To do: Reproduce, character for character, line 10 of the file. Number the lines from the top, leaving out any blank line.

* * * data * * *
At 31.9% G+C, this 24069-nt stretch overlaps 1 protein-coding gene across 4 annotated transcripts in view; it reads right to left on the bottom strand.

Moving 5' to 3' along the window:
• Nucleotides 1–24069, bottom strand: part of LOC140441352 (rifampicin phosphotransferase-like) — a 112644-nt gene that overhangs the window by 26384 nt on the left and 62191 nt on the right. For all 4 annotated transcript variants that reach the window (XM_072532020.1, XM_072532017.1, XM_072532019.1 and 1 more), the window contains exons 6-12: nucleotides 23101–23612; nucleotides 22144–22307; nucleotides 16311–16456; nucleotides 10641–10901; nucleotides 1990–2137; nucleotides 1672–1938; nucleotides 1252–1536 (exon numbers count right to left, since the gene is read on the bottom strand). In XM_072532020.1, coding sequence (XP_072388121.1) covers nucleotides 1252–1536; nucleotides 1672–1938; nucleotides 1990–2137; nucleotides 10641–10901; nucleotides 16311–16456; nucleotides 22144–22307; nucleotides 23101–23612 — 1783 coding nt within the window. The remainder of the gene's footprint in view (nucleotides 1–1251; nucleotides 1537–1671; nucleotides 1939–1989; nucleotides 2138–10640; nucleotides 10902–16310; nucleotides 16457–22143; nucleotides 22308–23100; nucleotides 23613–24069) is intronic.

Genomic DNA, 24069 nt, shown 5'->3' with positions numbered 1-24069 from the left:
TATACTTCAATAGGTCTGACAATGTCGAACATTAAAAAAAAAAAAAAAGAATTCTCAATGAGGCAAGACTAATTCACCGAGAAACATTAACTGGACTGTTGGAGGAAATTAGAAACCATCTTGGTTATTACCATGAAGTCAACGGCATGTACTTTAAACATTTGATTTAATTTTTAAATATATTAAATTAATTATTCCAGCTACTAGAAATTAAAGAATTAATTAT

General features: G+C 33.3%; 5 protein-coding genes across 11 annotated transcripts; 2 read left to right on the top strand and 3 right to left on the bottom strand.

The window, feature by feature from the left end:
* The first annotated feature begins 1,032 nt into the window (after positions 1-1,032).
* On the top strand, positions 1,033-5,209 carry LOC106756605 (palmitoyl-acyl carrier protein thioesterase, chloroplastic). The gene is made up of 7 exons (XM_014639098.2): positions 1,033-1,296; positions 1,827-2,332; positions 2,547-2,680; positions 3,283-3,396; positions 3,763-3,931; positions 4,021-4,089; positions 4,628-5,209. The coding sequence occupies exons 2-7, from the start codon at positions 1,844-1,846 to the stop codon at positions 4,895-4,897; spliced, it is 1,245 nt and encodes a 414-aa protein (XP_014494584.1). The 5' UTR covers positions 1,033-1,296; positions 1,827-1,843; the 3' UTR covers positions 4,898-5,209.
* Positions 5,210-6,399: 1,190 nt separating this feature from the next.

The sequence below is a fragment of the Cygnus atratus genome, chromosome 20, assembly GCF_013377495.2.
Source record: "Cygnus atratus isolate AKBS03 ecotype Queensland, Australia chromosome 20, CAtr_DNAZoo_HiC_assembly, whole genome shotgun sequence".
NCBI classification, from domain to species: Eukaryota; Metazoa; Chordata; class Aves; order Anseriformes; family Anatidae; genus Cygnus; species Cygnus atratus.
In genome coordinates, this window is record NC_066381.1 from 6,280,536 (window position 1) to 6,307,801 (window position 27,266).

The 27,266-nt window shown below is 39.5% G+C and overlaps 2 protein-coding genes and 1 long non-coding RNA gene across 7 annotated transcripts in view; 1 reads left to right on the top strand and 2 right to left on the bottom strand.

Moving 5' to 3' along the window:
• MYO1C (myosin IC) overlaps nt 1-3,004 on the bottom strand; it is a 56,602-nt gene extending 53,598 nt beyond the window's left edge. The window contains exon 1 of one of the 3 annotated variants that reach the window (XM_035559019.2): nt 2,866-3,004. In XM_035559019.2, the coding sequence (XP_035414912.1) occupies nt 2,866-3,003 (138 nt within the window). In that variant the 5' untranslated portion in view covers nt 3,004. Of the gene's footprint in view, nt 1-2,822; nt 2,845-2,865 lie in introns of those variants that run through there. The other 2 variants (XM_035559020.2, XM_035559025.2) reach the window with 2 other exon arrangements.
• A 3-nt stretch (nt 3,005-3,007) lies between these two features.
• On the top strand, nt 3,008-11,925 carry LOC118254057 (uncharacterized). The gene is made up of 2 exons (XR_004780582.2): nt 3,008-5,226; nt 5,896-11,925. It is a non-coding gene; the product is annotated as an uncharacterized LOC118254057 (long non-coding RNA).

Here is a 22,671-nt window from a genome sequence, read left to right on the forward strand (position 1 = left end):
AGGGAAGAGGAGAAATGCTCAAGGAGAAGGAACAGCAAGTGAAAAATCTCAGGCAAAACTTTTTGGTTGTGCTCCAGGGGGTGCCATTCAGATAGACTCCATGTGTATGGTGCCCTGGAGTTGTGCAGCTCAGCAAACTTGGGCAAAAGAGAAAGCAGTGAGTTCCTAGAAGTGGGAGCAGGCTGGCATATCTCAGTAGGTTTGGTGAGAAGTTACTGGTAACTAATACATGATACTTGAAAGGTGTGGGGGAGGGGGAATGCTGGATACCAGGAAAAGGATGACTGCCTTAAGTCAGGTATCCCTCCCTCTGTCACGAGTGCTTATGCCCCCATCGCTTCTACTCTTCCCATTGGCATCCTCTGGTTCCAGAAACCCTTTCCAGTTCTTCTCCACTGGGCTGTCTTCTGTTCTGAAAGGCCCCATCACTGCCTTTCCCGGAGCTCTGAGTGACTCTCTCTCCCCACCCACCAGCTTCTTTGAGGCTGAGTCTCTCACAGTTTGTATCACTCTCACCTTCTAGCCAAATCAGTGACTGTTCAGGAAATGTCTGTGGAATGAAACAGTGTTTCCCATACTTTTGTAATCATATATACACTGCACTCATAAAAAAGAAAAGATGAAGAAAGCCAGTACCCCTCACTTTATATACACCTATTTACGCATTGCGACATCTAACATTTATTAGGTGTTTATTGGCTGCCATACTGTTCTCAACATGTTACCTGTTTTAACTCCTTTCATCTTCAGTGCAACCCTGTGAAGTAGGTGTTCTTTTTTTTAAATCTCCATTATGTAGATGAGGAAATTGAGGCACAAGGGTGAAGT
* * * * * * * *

* Positions 5,210-6,399: 1,190 nt separating this feature from the next.